Monday, November 2, 2009

Instant runoff voting claims in St Paul are phony says 2nd campaign complaint

Instant runoff voting was not endorsed by St Paul League of Women Voters, not endorsed by the Minnesota DFL Party, and IRV was not endorsed by President Obama. So charges an election complaint filed against a pro IRV group St Paul Better Ballots Campaign in St Paul. Chuck Repke, of No Bad Ballots is a reluctant activist in this case, says this about filing the complaint: that "none of this gives me any pleasure. As I have said from the beginning, I didn't want to be the person defending our elections system. I am not getting paid for this, and I am only annoying friends. But, elections are important and people's voting franchise is important."
Anti-IRV group calls claims of Obama, DFL endorsement ‘evil’
By Paul Demko 11/2/09 The Minnesota Independent

The knives are out in the battle over instant-runoff voting (IRV) in St. Paul. The No Bad Ballots Committee has filed a second complaint alleging nefarious campaign practices by supporters of a ballot measure that would adopt the new voting system.

At issue is a mailing that the Saint Paul Better Ballot Campaign, which is running the pro-IRV campaign, has sent out to potential voters. It claims a wide array of supporters for the ballot measure, from President Obama to the Star Tribune to the Minnesota DFL party.

But Chuck Repke, co-chair of the No Bad Ballots Committee, charges that the claims are patently false. Under state election law, a campaign cannot claim the support of an individual unless that person has provided written permission. Clearly President Obama, Repke notes, hasn’t taken time out from his schedule to provide written support for the local ballot initiative.

The complaint is that St Paul Better Ballot Campaign violated this Minnesota state law: 211B.02 FALSE CLAIM OF SUPPORT.A person or candidate may not knowingly make, directly or indirectly, a false claim stating or implying that a candidate or ballot question has the support or endorsement of a major political party or party unit or of an organization. A person or candidate may not state in written campaign material that the candidate or ballot question has the support or endorsement of an individual without first getting written permission from the individual to do so.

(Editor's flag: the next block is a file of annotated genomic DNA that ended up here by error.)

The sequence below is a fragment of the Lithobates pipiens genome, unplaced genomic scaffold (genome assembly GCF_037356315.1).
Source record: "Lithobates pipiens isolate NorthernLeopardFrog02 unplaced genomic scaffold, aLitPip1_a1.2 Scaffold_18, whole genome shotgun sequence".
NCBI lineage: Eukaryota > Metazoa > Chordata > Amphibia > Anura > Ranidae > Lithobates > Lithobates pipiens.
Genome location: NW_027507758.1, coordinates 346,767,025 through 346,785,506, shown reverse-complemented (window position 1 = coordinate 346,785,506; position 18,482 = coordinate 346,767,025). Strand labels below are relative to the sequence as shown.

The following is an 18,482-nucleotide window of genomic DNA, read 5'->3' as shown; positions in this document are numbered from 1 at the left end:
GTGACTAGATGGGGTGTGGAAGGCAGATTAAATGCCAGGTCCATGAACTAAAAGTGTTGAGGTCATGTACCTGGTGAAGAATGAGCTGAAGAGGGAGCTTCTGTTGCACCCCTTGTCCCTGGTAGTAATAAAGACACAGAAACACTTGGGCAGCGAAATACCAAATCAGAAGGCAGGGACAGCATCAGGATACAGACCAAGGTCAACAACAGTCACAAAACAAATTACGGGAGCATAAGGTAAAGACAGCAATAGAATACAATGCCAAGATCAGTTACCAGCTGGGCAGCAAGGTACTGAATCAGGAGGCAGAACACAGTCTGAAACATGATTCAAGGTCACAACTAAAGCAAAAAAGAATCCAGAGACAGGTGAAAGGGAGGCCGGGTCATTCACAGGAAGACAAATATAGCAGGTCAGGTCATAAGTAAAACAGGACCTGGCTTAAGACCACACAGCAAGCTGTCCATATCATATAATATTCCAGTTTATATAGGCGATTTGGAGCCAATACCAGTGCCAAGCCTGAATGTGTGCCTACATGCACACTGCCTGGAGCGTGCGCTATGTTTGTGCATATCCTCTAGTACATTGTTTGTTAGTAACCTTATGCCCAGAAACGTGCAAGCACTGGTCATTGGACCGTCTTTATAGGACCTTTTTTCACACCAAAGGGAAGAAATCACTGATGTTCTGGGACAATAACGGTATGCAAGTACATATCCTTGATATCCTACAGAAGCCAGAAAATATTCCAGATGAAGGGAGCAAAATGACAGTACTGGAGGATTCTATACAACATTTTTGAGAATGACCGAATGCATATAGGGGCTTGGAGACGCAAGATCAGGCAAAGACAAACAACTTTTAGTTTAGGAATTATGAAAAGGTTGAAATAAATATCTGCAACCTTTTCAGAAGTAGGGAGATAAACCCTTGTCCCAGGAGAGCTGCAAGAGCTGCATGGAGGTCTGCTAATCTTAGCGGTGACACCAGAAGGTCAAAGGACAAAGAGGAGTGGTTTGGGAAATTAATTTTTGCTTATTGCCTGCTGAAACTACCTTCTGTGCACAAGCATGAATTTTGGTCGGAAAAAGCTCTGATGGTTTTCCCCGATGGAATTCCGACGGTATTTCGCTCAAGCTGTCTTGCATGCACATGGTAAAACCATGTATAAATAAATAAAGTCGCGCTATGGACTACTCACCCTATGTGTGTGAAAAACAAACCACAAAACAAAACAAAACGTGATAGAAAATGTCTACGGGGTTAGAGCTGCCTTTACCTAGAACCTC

“I was surprised that Santa Claus and Jesus Christ weren’t on the list,” Repke says. “You can’t be more deceptive than to claim the endorsement of the President of the United States when you don’t have it. I’m just flabbergasted.”

Repke is particularly peeved that the pro-IRV group is claiming DFL support. He notes that at the St. Paul DFL convention in March, a resolution to support the ballot measure was explicitly voted down by party activists. And in a town dominated by Democrats, the party’s purported backing could carry weight with voters.

“They cannot claim DFL endorsement,” Repke says. “These people know that. They were at the convention. I saw them there. They were standing next to me.”
But Repke is unimpressed by suggestions that any campaign violations were committed out of innocence rather than malice. He believes the alleged infractions should be vigorously prosecuted.

“Karl Rove wouldn’t pull crap like this,” he says. “I’ve never seen a more evil campaign than this and I’ve done politics for 30-some odd years in this town.”
Fortunately we finally have a case where the laws and circumstances allow someone to stand up to the deceptive claims of endorsements where none were given. Just one more case FOR instant runoff voting that proves to be false. So many claims about instant runoff voting have proven inaccurate, or just plain wrong, that it pays to verify any. No wonder Brad Friedman calls instant runoff voting a virus.

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